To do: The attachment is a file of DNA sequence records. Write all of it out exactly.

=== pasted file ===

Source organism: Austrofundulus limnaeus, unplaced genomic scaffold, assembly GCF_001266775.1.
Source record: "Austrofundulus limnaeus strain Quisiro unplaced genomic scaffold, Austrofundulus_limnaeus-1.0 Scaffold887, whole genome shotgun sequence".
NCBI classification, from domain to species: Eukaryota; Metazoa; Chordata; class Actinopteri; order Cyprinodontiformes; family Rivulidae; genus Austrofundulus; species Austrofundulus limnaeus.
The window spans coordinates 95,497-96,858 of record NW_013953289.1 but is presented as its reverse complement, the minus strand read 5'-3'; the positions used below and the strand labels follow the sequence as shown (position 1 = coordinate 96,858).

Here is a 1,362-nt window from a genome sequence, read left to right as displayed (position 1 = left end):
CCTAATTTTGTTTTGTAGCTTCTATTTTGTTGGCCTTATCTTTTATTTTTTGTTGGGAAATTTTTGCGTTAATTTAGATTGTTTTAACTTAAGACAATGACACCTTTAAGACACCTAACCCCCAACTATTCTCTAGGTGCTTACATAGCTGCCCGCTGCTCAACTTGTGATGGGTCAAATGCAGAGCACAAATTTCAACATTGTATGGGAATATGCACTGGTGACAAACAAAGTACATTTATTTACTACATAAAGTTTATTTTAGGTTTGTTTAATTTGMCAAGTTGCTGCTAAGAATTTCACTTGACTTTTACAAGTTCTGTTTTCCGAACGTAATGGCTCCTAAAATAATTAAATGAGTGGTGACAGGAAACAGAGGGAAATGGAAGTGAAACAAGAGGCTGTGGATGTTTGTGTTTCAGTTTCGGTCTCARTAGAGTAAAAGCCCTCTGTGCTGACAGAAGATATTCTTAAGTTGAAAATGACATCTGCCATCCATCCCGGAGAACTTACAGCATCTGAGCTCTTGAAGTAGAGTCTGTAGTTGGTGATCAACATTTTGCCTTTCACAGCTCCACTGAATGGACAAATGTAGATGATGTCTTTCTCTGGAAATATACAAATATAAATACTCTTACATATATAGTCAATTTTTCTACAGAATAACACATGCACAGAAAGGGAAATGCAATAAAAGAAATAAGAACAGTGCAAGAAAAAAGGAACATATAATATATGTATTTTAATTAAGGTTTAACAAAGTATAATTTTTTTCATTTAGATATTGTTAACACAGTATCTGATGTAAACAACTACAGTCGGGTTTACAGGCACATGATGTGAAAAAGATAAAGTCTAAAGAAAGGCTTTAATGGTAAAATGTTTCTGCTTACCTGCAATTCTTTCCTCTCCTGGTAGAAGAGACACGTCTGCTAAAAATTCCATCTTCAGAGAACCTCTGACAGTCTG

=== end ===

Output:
Source organism: Austrofundulus limnaeus, unplaced genomic scaffold, assembly GCF_001266775.1.
Source record: "Austrofundulus limnaeus strain Quisiro unplaced genomic scaffold, Austrofundulus_limnaeus-1.0 Scaffold887, whole genome shotgun sequence".
NCBI classification, from domain to species: Eukaryota; Metazoa; Chordata; class Actinopteri; order Cyprinodontiformes; family Rivulidae; genus Austrofundulus; species Austrofundulus limnaeus.
The window spans coordinates 95,497-96,858 of record NW_013953289.1 but is presented as its reverse complement, the minus strand read 5'-3'; the positions used below and the strand labels follow the sequence as shown (position 1 = coordinate 96,858).

Here is a 1,362-nt window from a genome sequence, read left to right as displayed (position 1 = left end):
CCTAATTTTGTTTTGTAGCTTCTATTTTGTTGGCCTTATCTTTTATTTTTTGTTGGGAAATTTTTGCGTTAATTTAGATTGTTTTAACTTAAGACAATGACACCTTTAAGACACCTAACCCCCAACTATTCTCTAGGTGCTTACATAGCTGCCCGCTGCTCAACTTGTGATGGGTCAAATGCAGAGCACAAATTTCAACATTGTATGGGAATATGCACTGGTGACAAACAAAGTACATTTATTTACTACATAAAGTTTATTTTAGGTTTGTTTAATTTGMCAAGTTGCTGCTAAGAATTTCACTTGACTTTTACAAGTTCTGTTTTCCGAACGTAATGGCTCCTAAAATAATTAAATGAGTGGTGACAGGAAACAGAGGGAAATGGAAGTGAAACAAGAGGCTGTGGATGTTTGTGTTTCAGTTTCGGTCTCARTAGAGTAAAAGCCCTCTGTGCTGACAGAAGATATTCTTAAGTTGAAAATGACATCTGCCATCCATCCCGGAGAACTTACAGCATCTGAGCTCTTGAAGTAGAGTCTGTAGTTGGTGATCAACATTTTGCCTTTCACAGCTCCACTGAATGGACAAATGTAGATGATGTCTTTCTCTGGAAATATACAAATATAAATACTCTTACATATATAGTCAATTTTTCTACAGAATAACACATGCACAGAAAGGGAAATGCAATAAAAGAAATAAGAACAGTGCAAGAAAAAAGGAACATATAATATATGTATTTTAATTAAGGTTTAACAAAGTATAATTTTTTTCATTTAGATATTGTTAACACAGTATCTGATGTAAACAACTACAGTCGGGTTTACAGGCACATGATGTGAAAAAGATAAAGTCTAAAGAAAGGCTTTAATGGTAAAATGTTTCTGCTTACCTGCAATTCTTTCCTCTCCTGGTAGAAGAGACACGTCTGCTAAAAATTCCATCTTCAGAGAACCTCTGACAGTCTG